Through precise genomic analysis of cancer tissues of patients with non-small cell lung cancer, it is now possible to predict the response of different patients to immunotherapy treatment.
On the 19th, a research team led by Professor Hye-ryun Kim of the Department of Oncology at Yonsei Cancer Hospital, Professor Sung-Yong Park of the Department of Thoracic Surgery at Severance Hospital, and Professor In-Seok Lee and Sang-Jun Ha of Yonsei University College of Life Systems, announced on the 19th that they had discovered an immune cell gene signature that can predict the immune-cancer drug response of EGFR-mutated lung cancer.
The results of this study were published in the latest issue of the international academic journal ‘Nature Communications (IF 14.919)’.
Compared with existing anticancer drugs, immunotherapy has the advantage of showing a high response rate and low side effects and increasing long-term survival rate, so it is used as a standard treatment. However, the limitation is that the treatment response is not uniform and only some patients show good response.
To compensate for this, research is being conducted around the world to reveal the cause of the difference in immune anticancer drug response within the tumor microenvironment of cancer tissue.
The research team analyzed single-cell transcriptome data to segment immune cells and monitor dynamic changes in the immune cells present in cancer tissues of EGFR mutant lung cancer and EGFR wild-type lung cancer to find out why the response of immunotherapy varies from patient to patient. carried out
As a result of the analysis, in patients with EGFR mutation, B cells, which are immune cells that produce antibodies, CD8 T cells (TRM) that mediate cellular immunity to eliminate cancer cells, and CD4 T cells (TFH) that help B cells produce antibodies appeared to decrease.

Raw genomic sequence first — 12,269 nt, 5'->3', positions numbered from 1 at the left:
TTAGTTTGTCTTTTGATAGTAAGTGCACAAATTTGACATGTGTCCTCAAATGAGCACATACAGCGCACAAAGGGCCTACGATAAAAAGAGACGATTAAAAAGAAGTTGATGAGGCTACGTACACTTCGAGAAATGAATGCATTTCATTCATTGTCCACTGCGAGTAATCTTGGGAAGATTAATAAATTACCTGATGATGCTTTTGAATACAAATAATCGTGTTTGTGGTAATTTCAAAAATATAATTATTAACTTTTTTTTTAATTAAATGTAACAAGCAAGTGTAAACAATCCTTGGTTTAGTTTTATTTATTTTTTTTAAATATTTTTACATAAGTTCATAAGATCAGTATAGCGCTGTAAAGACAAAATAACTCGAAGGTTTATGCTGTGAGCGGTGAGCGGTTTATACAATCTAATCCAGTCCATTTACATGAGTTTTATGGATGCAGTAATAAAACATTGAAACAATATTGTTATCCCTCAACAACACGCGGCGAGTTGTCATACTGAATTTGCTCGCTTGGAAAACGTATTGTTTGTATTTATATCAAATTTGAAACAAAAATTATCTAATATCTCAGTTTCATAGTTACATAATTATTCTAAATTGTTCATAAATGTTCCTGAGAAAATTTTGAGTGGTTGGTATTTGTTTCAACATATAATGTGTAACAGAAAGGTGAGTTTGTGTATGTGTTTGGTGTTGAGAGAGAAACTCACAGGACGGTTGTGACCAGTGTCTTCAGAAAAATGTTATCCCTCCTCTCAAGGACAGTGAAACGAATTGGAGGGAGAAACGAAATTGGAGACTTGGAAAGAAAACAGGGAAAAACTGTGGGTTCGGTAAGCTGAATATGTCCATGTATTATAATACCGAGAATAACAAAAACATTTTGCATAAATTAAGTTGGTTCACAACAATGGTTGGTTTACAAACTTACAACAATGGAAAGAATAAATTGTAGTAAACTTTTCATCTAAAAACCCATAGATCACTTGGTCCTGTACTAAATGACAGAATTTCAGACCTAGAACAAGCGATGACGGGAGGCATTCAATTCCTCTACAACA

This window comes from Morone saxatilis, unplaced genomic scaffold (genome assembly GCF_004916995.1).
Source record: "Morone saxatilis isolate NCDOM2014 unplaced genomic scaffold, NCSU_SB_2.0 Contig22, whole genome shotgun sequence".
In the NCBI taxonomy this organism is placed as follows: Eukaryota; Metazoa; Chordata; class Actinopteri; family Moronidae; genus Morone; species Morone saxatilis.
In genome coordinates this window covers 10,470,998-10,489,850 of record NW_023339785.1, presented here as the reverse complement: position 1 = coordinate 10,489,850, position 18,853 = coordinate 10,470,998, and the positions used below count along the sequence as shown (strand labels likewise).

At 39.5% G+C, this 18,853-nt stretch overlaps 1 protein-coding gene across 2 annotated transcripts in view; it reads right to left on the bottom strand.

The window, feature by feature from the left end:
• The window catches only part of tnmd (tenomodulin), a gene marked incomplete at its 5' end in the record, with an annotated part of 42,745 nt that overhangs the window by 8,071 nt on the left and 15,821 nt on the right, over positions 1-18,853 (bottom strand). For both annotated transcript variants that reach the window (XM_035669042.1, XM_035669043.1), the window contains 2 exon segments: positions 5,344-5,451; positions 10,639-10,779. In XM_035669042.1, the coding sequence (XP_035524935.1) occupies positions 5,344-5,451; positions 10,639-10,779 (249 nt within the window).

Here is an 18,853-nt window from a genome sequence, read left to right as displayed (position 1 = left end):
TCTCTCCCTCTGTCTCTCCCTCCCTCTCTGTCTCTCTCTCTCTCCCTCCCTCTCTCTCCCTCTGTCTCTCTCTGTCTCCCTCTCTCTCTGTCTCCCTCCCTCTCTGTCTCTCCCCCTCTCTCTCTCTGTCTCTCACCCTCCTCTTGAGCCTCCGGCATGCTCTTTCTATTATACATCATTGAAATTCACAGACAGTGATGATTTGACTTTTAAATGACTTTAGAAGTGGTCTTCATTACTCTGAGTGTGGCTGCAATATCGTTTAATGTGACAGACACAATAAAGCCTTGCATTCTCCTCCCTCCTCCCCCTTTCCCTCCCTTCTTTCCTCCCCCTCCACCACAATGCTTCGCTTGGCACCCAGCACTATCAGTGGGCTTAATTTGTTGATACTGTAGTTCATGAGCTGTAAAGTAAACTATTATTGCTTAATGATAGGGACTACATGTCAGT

In addition, using genomic interaction analysis and multi-immunofluorescence staining analysis in cancer tissue, B cells, CD8 T cells, and CD4 T cell lymphocytes form a tertiary lymphoid structure (TFH-B-TRM network) with each other to form an immune response through local interaction was found to contribute to the promotion of
On the other hand, when dysplasia occurred in the formation of the tertiary lymphoid structure formed by the network between specific immune cells, the response to immunotherapy was low.
The research team analyzed the genetic data of lung cancer patients who received immunotherapy treatment in actual clinical trials using the gene signature that was high in EGFR wild-type lung cancer. As a result of verification, the gene signature showed a high predictive value of the treatment response in lung cancer patients who received immunotherapy treatment.
The gene signature discovered through this study is expected to be used as a response prediction method that can accurately predict the response of patients with non-small cell lung cancer to immunotherapy. In addition, it is expected to contribute to the development of therapeutic strategies through research to induce a tertiary lymphoid structure composed of the TFH-B-TRM network.
Professor Kim Hye-ryun said, “The gene signature discovered through this study can be used as a response prediction method that can accurately predict the immunotherapy response of patients with non-small cell lung cancer. I hope we can do it,” he said.
Meanwhile, this research was carried out with the support of the National Research Foundation of Korea’s Biomedical Technology Development Next-Generation Applied Omics Project.